Top-Up Bid – Terrific Textiles!

We were very happy to give Kingsway Junior their second grant this year to take their award total to the maximum £1,000.  This top-up grant was for textiles equipment to introduce the subject to the school. 

Amanda Akers (Teacher) made a strong case for the project where she looked at many cross-curricular benefits for children of all ages.

“Giving pupils the opportunity to physically examine a range of fabrics in order to make an informed choice of what is most suitable for their product
Moving away from stereotypical outcomes where pupils all make the same product led by the teacher. Working from contexts, pupils can come up with their own design brief and work towards solving it – what other subjects aside from D&T give them the opportunity to develop such strong analytical problem-solving skills?
Creating a PowerPoint to help plan what they are going to design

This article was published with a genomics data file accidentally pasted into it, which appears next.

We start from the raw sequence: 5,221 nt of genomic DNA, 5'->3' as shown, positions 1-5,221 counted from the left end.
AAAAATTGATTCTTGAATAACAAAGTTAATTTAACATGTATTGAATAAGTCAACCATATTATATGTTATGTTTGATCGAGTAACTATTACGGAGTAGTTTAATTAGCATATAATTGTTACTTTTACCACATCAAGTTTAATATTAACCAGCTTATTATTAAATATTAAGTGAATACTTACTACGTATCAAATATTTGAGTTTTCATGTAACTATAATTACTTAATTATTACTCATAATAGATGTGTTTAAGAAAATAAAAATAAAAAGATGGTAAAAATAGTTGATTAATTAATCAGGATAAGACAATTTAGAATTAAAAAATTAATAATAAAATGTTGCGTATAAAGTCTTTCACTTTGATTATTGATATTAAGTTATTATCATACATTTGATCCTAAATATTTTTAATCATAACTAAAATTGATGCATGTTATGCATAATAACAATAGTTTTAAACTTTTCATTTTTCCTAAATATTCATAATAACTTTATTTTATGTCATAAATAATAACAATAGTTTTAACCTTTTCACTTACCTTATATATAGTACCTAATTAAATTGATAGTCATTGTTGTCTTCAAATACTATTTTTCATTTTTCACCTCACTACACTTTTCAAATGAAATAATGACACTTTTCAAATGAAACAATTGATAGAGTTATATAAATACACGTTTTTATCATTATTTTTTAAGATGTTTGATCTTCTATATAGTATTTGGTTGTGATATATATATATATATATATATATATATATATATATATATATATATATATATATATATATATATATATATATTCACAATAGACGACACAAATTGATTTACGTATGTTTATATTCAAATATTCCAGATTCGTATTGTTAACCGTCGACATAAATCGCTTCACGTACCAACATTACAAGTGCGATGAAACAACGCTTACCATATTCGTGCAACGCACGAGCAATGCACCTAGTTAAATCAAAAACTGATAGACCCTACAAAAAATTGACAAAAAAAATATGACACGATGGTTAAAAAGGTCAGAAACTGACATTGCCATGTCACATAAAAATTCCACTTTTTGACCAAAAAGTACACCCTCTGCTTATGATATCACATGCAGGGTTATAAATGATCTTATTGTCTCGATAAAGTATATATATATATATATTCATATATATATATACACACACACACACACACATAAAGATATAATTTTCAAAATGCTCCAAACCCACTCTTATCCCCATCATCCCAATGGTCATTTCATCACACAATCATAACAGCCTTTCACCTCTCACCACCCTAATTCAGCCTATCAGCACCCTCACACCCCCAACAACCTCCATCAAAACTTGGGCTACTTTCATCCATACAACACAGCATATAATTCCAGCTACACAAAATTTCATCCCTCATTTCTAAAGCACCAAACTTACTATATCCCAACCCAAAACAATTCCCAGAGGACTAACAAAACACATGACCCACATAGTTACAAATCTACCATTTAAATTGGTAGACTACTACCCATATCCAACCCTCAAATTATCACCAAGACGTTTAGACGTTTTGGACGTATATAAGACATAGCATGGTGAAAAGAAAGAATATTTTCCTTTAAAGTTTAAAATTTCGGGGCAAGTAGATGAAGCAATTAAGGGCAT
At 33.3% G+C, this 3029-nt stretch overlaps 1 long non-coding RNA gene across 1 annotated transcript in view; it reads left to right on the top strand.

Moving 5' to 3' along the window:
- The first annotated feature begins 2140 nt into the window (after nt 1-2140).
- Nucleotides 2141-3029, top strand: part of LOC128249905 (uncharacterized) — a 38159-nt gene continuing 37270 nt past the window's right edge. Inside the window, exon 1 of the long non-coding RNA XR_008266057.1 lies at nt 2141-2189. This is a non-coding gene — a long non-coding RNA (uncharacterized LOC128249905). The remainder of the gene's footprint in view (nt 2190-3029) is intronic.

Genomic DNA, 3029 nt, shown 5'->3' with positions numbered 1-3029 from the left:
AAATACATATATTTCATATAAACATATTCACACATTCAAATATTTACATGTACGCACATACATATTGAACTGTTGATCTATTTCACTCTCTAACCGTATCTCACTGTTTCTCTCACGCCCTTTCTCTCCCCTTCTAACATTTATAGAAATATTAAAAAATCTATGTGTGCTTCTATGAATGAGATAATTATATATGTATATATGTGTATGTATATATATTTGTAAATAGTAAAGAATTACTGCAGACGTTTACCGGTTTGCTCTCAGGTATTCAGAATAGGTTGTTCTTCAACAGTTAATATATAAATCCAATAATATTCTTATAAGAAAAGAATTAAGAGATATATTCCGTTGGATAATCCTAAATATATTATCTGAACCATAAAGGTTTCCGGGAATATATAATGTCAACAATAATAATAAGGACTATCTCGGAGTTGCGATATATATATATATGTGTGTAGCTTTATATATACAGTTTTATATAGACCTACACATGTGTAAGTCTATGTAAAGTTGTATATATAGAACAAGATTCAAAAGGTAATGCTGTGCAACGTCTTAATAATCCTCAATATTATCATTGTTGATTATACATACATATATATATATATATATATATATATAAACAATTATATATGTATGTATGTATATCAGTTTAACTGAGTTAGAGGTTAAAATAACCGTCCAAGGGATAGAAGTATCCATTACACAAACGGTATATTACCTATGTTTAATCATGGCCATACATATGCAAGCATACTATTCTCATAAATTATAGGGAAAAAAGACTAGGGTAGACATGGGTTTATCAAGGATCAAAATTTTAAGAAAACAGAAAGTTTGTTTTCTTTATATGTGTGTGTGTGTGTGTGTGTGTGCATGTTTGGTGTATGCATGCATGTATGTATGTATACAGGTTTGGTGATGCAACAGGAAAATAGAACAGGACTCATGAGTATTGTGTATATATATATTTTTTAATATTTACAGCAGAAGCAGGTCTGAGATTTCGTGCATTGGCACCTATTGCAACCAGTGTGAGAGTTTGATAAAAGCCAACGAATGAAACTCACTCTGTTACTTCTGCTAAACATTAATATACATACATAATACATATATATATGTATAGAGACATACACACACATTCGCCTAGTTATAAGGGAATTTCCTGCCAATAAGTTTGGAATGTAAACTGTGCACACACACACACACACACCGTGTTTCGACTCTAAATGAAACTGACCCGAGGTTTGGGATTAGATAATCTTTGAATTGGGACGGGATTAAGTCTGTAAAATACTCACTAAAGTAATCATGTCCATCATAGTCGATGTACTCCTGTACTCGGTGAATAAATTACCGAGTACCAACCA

Not just in the practical aspect of sewing, but also in the development of the transferable skills of analytical thinking, problem solving, accuracy, planning and evaluation
• Understanding the principles of polymerisation to manufacture synthetic and regenerated fibres
• Knowing the chemical reactions that take place when colouring fibres and fabrics, in order to get the desired outcomes
• Testing properties of fabrics – for example, tensile strength


• Drafting the pattern – measurement, scale, tolerances
• Colouring fabric – ratios”

Amanda also applied the bid’s benefits to the current lockdown with an excellent first project to make PPE equipment: